4. Scroll down to the part about TightVNC. []

Homemade Pasta Recipe: Ravioli from scratch

Thumbs up!

Thumbs up!

Here’s a recipe I’ve used to make ravioli, including the filling, from scratch. 1 I found the recipe several years ago on the web, but unfortunately don’t remember where. In any case, here’s the recipe. It makes a LOT of pasta – enough for at least 6 people. The ravioli filling is my own creation – and its damn tasty.

There are essentially four steps:

  1. Make the dough
  2. Make the filling
  3. Make the ravioli
  4. Cook

Step 1: Make the Dough

Ravioli Pasta Dough Recipe2

  • 3 cups all-purpose flour
  • 3 large egg
  • 1 tablespoon olive oil
  • 1 teaspoon salt
  • 1/4 cup water

Place about 3/4 of the flour into a large bowl. Separately mix the egg, oil, salt and water. Add the wet ingredients to the flour. Mix everything thoroughly.

Kneed in the remaining flour. This takes a long time.

Wrap in plastic wrap and let sit for 30 minutes in the fridge. In the meantime, let’s move on to…

Step 2: Make the filling

Garlic Spinach Ricotta Ravioli Filling

  • 1/2 cup frozen spinach
  • 1 tablespoon of garlic minced
  • 3 tablespoons finely grated parmigiano reggiano cheese
  • 1/2 cup ricotta cheese
  • 1 teaspoon salt

Defrost spinach in bowl and drain. Mix in everything else. Cover with plastic wrap and refrigerate when not in use.

Step 3: Make the ravioli

  • When ready to make the ravioli, only remove a very small amount from the plastic to work with at a time.3 I only worked with pieces of dough about the size of a standard 6-sided-die.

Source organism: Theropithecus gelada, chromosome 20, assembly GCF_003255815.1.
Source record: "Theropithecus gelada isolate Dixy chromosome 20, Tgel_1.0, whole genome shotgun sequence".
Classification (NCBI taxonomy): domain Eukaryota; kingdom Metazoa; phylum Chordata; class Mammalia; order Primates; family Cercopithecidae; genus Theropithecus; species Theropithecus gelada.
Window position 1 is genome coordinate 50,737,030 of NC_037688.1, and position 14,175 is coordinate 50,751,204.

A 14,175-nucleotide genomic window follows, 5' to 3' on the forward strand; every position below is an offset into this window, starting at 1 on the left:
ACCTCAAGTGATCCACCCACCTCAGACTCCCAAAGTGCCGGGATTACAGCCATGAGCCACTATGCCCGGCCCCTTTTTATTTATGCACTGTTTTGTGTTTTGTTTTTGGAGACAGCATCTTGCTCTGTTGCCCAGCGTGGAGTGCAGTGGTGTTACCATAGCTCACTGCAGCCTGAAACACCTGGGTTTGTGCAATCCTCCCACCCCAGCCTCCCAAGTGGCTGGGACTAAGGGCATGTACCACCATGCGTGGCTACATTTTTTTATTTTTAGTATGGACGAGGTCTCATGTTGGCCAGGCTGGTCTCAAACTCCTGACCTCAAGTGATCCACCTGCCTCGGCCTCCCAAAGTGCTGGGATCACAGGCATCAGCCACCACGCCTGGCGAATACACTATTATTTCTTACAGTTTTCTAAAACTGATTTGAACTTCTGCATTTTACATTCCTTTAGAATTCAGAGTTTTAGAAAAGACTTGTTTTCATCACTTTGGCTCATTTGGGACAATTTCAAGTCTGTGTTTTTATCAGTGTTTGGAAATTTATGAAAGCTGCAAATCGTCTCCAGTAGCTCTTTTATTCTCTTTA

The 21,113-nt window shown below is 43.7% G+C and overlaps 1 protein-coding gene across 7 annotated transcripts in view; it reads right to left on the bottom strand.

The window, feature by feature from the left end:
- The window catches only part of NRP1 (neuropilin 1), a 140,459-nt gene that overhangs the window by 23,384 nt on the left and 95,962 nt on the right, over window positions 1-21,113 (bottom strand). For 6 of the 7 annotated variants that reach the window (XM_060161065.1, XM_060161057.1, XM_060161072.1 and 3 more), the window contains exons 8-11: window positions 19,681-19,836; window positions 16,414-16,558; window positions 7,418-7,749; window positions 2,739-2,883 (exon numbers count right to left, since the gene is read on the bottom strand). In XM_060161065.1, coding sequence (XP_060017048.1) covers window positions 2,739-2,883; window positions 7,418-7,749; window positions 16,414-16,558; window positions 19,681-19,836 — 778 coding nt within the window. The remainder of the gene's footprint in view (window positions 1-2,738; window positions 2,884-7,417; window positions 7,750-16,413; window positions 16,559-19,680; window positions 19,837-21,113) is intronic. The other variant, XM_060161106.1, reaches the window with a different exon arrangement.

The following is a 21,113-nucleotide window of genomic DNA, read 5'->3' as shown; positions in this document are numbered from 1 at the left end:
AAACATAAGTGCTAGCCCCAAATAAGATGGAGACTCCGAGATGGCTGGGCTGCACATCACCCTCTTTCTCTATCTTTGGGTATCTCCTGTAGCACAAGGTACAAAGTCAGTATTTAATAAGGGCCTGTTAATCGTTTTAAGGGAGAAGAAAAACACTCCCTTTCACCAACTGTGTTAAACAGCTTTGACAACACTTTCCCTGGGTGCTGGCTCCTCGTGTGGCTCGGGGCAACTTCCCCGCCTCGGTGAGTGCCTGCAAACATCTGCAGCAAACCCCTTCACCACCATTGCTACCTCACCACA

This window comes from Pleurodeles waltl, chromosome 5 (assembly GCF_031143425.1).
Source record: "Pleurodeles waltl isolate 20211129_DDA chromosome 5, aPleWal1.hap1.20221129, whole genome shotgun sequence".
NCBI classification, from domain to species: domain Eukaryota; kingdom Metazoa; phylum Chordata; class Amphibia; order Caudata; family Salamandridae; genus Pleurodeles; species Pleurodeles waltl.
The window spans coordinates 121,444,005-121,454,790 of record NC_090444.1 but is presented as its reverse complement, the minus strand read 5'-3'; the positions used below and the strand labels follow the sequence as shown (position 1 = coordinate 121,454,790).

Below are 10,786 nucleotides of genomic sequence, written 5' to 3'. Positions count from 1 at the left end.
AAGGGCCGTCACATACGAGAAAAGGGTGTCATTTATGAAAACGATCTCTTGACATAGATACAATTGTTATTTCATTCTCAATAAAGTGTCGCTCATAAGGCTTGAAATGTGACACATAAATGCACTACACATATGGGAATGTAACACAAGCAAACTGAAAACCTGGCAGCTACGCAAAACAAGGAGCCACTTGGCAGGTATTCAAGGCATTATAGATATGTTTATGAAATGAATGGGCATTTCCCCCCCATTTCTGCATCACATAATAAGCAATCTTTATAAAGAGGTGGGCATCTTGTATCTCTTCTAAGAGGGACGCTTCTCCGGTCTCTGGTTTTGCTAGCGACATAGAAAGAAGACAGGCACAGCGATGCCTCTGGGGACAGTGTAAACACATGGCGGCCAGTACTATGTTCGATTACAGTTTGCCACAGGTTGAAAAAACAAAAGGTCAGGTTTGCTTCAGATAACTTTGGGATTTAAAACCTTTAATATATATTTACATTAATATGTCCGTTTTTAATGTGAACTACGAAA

• Squish the piece of dough into a disc about the size of a silver dollar.
  • Place the dough on a plastic cutting board. I prefer the kind with the non-skid rubberized ends.
  • Roll the dough as thinly as possible. You’re going for almost translucent in the center. A heavy rolling pin helps.
  • Add about 1/2 tablespoon of the filling to the center.
  • Fold the dough in half and pinch the edges.
  • Set each piece aside on wax paper on a large plate. The wax paper is to prevent the ravioli from sticking to the plate. Don’t let the ravioli touch each other since they will stick together.
  • Cover the ravioli on the plate with plastic wrap while you work.

Step 4: Cook

  • When ready to cook, add the pasta to boiling water in a large pot and then lower to medium heat after a minute.
  • Cook for 5-7 minutes.4
  • The ravioli will tend to stick to the bottom of the pot, so stir once or twice.


  1. Photo courtesy of Dev Null []
  2. As I mentioned above, this recipe makes a lot of dough. If trying it out for the first time, consider making a 1/3 batch. []
  3. If you’re using a pasta press, you already know what you’re doing so you don’t need to read this. []
  4. 5 minutes if you have very thin ravioli, 7 minutes if your pasta was thicker []